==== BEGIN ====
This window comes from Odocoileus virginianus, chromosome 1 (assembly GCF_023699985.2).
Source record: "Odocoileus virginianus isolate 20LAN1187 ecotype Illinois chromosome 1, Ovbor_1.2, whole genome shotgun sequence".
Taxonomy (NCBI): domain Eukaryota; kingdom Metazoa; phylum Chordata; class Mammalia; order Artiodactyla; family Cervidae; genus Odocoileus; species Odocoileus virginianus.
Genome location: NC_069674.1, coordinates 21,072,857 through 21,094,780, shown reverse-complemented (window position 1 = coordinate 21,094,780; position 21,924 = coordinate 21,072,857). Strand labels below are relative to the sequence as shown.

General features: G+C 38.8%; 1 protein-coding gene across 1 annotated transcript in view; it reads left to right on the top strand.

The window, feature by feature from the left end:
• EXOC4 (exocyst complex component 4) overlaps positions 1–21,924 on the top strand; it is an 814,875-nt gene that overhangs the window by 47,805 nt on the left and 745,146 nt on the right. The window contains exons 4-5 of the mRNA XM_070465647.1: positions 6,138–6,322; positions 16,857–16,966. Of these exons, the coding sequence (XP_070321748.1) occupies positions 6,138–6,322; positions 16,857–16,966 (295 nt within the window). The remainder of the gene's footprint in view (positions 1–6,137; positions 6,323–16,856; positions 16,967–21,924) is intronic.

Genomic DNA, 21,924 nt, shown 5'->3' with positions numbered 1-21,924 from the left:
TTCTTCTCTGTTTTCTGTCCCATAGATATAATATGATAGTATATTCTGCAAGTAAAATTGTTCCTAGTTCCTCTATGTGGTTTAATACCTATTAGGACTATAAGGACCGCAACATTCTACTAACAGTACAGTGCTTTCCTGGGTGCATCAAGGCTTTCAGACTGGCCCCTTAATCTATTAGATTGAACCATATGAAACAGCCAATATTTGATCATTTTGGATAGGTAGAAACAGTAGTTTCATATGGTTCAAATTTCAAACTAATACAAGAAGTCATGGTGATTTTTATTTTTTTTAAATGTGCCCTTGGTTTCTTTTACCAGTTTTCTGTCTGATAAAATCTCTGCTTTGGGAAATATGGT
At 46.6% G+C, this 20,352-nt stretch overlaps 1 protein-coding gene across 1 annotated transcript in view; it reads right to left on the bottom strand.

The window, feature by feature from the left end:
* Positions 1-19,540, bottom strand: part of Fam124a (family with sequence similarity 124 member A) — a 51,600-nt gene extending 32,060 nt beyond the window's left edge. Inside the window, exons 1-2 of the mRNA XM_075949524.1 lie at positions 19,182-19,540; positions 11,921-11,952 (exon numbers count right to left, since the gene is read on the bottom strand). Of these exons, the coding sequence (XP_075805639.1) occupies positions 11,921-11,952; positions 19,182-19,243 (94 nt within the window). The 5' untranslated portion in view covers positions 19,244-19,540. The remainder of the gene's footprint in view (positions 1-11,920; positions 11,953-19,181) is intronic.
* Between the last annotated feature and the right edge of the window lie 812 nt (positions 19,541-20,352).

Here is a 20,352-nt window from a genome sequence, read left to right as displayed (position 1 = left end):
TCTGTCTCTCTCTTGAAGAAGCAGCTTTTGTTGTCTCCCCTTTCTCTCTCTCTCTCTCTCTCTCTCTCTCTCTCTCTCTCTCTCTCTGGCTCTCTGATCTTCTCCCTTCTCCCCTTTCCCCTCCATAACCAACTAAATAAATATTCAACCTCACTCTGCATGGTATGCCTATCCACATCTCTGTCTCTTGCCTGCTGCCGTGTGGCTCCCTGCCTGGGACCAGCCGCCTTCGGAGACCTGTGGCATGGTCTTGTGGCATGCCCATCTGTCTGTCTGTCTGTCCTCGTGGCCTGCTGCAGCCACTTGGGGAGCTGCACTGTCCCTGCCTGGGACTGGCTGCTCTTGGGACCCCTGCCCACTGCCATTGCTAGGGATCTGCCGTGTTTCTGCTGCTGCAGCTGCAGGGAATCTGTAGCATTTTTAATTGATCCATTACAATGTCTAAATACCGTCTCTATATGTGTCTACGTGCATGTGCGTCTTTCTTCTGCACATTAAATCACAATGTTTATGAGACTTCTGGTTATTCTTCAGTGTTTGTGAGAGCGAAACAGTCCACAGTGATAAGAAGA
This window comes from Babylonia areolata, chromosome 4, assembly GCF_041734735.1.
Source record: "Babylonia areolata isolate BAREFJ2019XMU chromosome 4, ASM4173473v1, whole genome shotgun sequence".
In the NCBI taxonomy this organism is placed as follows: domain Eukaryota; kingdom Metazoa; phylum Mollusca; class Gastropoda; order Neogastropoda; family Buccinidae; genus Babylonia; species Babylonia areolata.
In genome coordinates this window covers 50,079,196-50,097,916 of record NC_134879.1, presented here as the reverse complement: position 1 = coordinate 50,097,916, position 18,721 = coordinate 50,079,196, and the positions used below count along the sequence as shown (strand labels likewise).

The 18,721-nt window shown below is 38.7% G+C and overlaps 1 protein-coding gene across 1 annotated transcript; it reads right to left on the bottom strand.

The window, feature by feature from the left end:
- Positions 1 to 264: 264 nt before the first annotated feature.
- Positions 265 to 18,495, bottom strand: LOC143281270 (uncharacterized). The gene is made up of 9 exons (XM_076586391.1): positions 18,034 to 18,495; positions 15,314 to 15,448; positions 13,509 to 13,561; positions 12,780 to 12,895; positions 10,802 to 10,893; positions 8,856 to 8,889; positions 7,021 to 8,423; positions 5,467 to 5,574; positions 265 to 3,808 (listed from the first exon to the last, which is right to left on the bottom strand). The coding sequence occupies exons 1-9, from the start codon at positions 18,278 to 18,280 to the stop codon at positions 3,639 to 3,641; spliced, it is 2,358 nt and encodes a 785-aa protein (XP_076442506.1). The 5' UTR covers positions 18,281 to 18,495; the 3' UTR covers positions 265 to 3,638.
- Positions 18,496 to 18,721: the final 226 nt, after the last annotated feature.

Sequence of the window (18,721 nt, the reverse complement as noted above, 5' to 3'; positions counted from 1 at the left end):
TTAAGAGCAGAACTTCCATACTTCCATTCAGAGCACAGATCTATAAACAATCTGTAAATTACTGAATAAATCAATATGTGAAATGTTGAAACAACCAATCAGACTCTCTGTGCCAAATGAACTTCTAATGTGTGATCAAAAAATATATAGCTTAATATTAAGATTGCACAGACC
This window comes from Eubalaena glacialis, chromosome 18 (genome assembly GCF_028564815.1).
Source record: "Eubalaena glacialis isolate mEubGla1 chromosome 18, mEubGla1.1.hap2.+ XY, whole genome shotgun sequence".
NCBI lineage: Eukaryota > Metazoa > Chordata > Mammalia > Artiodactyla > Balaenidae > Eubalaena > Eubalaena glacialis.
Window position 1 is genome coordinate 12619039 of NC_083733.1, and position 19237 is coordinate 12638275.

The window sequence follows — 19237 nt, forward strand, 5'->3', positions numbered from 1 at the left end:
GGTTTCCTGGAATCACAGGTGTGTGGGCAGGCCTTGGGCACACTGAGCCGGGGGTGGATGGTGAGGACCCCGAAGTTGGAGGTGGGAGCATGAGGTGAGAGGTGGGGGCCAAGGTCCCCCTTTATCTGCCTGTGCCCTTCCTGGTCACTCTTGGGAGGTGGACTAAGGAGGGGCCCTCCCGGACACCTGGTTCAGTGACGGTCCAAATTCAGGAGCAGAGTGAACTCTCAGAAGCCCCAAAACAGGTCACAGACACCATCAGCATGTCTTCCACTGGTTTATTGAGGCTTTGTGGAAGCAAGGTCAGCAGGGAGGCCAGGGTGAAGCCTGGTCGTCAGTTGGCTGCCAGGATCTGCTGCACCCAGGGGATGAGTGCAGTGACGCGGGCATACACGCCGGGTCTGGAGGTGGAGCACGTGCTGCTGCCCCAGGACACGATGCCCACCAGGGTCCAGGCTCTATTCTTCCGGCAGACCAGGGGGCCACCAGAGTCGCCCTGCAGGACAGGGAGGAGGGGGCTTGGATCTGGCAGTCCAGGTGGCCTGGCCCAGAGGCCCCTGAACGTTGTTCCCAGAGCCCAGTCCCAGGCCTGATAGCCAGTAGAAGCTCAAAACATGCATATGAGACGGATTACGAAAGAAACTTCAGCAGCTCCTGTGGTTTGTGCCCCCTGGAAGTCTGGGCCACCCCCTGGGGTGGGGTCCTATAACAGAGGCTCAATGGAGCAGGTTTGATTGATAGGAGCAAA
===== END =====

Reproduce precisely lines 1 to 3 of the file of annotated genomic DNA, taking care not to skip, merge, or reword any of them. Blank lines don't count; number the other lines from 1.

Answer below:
This window comes from Odocoileus virginianus, chromosome 1 (assembly GCF_023699985.2).
Source record: "Odocoileus virginianus isolate 20LAN1187 ecotype Illinois chromosome 1, Ovbor_1.2, whole genome shotgun sequence".
Taxonomy (NCBI): domain Eukaryota; kingdom Metazoa; phylum Chordata; class Mammalia; order Artiodactyla; family Cervidae; genus Odocoileus; species Odocoileus virginianus.